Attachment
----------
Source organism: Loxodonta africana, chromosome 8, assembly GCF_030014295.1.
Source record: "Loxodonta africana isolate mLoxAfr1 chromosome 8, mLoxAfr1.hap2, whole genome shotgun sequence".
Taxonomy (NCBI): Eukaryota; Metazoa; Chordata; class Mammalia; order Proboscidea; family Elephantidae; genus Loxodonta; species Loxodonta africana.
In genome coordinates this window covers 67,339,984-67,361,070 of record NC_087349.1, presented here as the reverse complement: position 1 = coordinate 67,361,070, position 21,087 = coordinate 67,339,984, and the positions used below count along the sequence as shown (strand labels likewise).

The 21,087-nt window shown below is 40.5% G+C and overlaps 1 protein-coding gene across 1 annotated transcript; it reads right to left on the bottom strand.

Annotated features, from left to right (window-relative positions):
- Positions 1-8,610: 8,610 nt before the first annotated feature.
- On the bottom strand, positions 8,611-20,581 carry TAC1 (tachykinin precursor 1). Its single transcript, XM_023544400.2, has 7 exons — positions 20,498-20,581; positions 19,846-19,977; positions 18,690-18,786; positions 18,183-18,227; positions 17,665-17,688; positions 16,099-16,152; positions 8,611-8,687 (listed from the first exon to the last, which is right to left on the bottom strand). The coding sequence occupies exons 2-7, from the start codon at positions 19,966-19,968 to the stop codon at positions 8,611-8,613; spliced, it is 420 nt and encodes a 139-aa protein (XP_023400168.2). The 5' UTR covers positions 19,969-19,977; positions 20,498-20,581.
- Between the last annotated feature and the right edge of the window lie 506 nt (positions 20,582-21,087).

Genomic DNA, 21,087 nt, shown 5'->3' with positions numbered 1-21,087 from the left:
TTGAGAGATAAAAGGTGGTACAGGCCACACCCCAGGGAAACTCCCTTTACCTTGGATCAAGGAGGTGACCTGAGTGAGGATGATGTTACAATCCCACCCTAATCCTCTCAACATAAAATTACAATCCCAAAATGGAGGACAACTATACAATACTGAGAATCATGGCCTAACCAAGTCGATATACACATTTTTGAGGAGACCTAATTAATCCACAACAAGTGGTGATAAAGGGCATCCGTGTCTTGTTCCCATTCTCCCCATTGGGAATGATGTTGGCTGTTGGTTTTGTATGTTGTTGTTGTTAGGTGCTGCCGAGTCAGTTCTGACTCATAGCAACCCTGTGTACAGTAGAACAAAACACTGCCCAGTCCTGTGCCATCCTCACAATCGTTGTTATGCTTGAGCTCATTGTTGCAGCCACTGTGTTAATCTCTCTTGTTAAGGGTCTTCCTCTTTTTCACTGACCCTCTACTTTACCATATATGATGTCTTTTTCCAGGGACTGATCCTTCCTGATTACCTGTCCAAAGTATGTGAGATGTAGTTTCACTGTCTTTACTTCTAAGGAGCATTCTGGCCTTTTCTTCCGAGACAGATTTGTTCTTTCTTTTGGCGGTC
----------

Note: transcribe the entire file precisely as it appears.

Source organism: Loxodonta africana, chromosome 8, assembly GCF_030014295.1.
Source record: "Loxodonta africana isolate mLoxAfr1 chromosome 8, mLoxAfr1.hap2, whole genome shotgun sequence".
Taxonomy (NCBI): Eukaryota; Metazoa; Chordata; class Mammalia; order Proboscidea; family Elephantidae; genus Loxodonta; species Loxodonta africana.
In genome coordinates this window covers 67,339,984-67,361,070 of record NC_087349.1, presented here as the reverse complement: position 1 = coordinate 67,361,070, position 21,087 = coordinate 67,339,984, and the positions used below count along the sequence as shown (strand labels likewise).

The 21,087-nt window shown below is 40.5% G+C and overlaps 1 protein-coding gene across 1 annotated transcript; it reads right to left on the bottom strand.

Annotated features, from left to right (window-relative positions):
- Positions 1-8,610: 8,610 nt before the first annotated feature.
- On the bottom strand, positions 8,611-20,581 carry TAC1 (tachykinin precursor 1). Its single transcript, XM_023544400.2, has 7 exons — positions 20,498-20,581; positions 19,846-19,977; positions 18,690-18,786; positions 18,183-18,227; positions 17,665-17,688; positions 16,099-16,152; positions 8,611-8,687 (listed from the first exon to the last, which is right to left on the bottom strand). The coding sequence occupies exons 2-7, from the start codon at positions 19,966-19,968 to the stop codon at positions 8,611-8,613; spliced, it is 420 nt and encodes a 139-aa protein (XP_023400168.2). The 5' UTR covers positions 19,969-19,977; positions 20,498-20,581.
- Between the last annotated feature and the right edge of the window lie 506 nt (positions 20,582-21,087).

Genomic DNA, 21,087 nt, shown 5'->3' with positions numbered 1-21,087 from the left:
TTGAGAGATAAAAGGTGGTACAGGCCACACCCCAGGGAAACTCCCTTTACCTTGGATCAAGGAGGTGACCTGAGTGAGGATGATGTTACAATCCCACCCTAATCCTCTCAACATAAAATTACAATCCCAAAATGGAGGACAACTATACAATACTGAGAATCATGGCCTAACCAAGTCGATATACACATTTTTGAGGAGACCTAATTAATCCACAACAAGTGGTGATAAAGGGCATCCGTGTCTTGTTCCCATTCTCCCCATTGGGAATGATGTTGGCTGTTGGTTTTGTATGTTGTTGTTGTTAGGTGCTGCCGAGTCAGTTCTGACTCATAGCAACCCTGTGTACAGTAGAACAAAACACTGCCCAGTCCTGTGCCATCCTCACAATCGTTGTTATGCTTGAGCTCATTGTTGCAGCCACTGTGTTAATCTCTCTTGTTAAGGGTCTTCCTCTTTTTCACTGACCCTCTACTTTACCATATATGATGTCTTTTTCCAGGGACTGATCCTTCCTGATTACCTGTCCAAAGTATGTGAGATGTAGTTTCACTGTCTTTACTTCTAAGGAGCATTCTGGCCTTTTCTTCCGAGACAGATTTGTTCTTTCTTTTGGCGGTC